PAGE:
Researchers from France recently presented the results of a case in which a girl born with HIV who was treated early in life has remained in remission without medication for 12 years. Experts are excited but cautious because similar cases have ended with HIV being detected in patients blood again.
May 11-17 marks National Women’s Health Week, when women are encouraged to get checkups and health screenings and build relationships with their health-care providers. Meanwhile, a significant source of care for women, infants, children, and youth living with HIV is under attack.
Deliberate workplace discrimination based on a worker’s HIV-positive status is a pervasive issue for the more than 1.1 million people living with HIV in the United States.
People discovering they are HIV-positive may find themselves facing prison time. And that has got to stop.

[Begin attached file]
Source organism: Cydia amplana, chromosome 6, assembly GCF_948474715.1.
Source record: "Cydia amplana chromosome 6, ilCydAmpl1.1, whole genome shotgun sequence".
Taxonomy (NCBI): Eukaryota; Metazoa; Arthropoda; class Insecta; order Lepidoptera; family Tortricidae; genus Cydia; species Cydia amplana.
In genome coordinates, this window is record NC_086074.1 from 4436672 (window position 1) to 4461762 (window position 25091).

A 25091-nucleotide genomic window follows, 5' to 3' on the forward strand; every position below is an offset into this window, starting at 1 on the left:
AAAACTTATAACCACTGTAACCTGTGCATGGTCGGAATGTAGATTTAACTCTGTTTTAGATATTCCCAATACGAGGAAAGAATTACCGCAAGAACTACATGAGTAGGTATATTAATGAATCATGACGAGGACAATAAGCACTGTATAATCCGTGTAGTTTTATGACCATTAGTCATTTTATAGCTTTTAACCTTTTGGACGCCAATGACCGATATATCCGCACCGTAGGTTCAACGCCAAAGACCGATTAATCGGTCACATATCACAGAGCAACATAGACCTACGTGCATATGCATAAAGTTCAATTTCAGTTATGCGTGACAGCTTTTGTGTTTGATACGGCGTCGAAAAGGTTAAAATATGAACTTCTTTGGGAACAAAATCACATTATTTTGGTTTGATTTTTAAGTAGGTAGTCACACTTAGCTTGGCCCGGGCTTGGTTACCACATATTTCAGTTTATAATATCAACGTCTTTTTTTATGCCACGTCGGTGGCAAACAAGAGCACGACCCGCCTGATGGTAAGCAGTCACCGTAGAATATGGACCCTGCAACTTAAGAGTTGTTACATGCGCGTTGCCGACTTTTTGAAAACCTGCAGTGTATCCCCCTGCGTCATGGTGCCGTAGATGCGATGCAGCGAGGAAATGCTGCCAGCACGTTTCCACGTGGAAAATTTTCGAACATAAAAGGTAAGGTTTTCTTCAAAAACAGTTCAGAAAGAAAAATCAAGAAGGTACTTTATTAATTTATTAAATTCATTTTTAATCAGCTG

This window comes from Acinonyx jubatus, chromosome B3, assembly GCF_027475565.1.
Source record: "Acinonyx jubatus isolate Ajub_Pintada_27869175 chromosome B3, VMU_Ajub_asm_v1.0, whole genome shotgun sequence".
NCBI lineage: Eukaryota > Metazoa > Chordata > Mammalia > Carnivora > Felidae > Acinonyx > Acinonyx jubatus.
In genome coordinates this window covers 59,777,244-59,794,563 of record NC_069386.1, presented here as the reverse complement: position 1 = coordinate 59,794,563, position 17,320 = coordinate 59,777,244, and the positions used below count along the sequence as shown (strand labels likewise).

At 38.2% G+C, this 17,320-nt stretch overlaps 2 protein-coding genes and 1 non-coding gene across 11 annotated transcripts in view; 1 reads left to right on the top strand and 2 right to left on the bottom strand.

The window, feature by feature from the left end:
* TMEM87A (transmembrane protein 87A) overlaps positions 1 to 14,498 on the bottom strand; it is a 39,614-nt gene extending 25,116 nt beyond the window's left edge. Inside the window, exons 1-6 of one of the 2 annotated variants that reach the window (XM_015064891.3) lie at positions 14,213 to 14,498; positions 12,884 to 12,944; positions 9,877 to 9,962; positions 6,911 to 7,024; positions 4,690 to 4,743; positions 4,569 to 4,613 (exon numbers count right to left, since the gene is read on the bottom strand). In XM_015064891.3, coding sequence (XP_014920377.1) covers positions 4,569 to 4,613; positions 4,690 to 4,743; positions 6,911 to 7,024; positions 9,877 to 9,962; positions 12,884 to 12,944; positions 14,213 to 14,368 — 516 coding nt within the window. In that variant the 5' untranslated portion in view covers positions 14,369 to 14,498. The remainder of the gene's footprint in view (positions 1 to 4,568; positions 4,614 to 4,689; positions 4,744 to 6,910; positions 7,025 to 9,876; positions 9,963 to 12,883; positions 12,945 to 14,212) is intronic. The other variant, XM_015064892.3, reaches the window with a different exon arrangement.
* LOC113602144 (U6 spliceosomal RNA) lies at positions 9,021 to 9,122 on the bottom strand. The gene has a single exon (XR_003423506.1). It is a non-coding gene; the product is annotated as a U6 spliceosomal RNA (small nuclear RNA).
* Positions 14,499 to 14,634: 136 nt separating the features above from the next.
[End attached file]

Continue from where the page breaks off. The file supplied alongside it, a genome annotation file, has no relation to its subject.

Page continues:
The Michigan Department of Corrections has prevented HIV-infected prisoners from working in food service positions since at least 1999. But the Michigan Department of Civil Rights argues that the policy violates non-discrimination statutes.
Many Americans think of HIV as a men’s disease — even though women comprise almost a third of HIV infections.
Doctors in Berlin, Germany, are reporting that a 42-year-old American living in that city may have eliminated HIV from his body after a bone marrow transplant.
In a series of diary entries for the Jamaica Gleaner, a young woman living with HIV relates the often neglected psychological effects of HIV infection and young motherhood.
Sixty-seven countries have some sort of travel restriction for people living with HIV or AIDS. Among these, 13 countries do not allow HIV positive people to enter their countries. The United States is one of these countries.